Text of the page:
The two research questions posed are how to identify those in need as early as possible and the actual nature of the intervention.

While the authors acknowledge all the early indicators of reading difficulty, including receptive and expressive language and phonological skills, they seem to have concentrated on letter knowledge as the only predictor on the grounds that it is easy to use and a reliable predictor. Rapid naming is also mentioned, but it is not clear in the text whether this means rapid naming of codes (letters or numbers) or objects. Codes are better predictors and they also predict later reading comprehension rather than the acquisition of reading per se. I would argue that alphabet knowledge is influenced by “nurture” versus “nature,” and if we imply that familial influences are vital, then we should be concentrating on those skills associated with familial incidence, namely output phonology and vocabulary.8,9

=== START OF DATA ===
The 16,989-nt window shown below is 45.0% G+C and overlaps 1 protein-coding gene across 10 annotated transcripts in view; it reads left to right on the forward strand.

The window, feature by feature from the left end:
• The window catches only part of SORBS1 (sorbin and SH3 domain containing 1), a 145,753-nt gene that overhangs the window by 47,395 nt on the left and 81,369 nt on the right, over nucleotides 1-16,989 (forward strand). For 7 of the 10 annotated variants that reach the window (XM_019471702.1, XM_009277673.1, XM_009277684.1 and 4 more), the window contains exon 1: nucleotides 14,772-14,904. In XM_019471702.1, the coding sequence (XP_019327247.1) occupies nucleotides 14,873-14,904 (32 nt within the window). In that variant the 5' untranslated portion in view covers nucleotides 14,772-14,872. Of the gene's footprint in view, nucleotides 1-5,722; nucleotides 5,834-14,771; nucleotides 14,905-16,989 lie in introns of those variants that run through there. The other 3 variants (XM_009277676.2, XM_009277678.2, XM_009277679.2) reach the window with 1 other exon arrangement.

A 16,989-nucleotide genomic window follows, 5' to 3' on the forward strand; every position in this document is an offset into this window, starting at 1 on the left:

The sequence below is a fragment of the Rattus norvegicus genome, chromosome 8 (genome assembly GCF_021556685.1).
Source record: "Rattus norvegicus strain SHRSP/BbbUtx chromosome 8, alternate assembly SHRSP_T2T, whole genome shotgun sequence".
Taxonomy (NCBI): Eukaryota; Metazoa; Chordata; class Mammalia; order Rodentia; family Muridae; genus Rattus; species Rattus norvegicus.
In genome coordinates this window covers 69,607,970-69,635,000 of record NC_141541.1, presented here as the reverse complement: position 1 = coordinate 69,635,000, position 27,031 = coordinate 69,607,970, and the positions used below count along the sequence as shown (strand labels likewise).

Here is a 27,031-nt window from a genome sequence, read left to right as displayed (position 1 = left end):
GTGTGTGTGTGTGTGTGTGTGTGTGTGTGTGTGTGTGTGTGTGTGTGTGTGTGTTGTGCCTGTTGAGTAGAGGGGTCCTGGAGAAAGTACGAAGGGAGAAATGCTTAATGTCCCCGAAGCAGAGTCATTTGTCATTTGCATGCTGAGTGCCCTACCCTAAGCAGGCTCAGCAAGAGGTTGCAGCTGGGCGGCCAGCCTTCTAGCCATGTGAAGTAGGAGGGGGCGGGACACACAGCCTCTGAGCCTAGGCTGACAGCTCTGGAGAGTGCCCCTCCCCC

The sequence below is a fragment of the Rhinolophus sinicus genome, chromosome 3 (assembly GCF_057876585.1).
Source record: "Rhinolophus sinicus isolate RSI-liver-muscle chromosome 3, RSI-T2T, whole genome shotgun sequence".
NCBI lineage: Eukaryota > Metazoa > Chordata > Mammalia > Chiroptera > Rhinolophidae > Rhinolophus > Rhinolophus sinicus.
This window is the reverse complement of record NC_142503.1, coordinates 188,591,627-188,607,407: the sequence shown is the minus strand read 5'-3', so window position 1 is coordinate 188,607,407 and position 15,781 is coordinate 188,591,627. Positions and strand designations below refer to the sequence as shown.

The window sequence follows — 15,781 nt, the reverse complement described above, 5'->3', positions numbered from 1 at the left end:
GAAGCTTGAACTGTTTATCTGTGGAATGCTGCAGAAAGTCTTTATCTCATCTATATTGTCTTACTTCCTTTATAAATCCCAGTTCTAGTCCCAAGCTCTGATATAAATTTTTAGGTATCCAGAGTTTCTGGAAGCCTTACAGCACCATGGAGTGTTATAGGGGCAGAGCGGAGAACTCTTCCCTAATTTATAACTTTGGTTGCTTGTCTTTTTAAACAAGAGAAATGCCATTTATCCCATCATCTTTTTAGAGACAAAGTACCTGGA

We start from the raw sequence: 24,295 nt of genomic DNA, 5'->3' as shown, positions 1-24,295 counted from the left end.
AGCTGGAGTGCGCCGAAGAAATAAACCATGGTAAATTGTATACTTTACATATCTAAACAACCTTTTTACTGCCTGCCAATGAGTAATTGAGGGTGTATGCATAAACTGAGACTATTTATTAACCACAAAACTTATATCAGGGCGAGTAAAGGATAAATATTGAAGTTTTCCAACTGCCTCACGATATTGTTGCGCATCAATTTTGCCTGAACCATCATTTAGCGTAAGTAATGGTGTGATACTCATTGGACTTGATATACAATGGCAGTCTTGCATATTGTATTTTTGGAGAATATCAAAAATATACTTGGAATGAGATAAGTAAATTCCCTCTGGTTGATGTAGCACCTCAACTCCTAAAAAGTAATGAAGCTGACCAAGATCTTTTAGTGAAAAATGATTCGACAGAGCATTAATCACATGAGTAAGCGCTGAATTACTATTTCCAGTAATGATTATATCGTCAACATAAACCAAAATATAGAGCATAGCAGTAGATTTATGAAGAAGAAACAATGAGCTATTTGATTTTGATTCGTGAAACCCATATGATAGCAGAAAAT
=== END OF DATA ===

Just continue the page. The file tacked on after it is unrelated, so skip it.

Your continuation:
Computer games that enhance letter-sound relationships are ideal as a form of practice and are certainly cost-effective and motivational, but children with potentially severe inherited reading difficulties will require much more explicit intervention than that proposed in this paper. Most children will require instruction in phonological awareness (awareness of the sound structure of words, e.g. rhyme) prior to receiving instruction in phonics (sound-letter relationships). This point is made in the implications section: “Children, especially those whose familial background points to the possibility of risk for reading failure, should be attended to from age two with regard to language development.” Perhaps this area should be expanded and include relevant screening measures at age two for language development? Byrne10 makes the point that children who are slower at mastering foundation literacy knowledge and concepts are going to require more of everything – more explicit instruction, more opportunities to practice, and more general assistance: the need is for differential approaches and rate of instruction.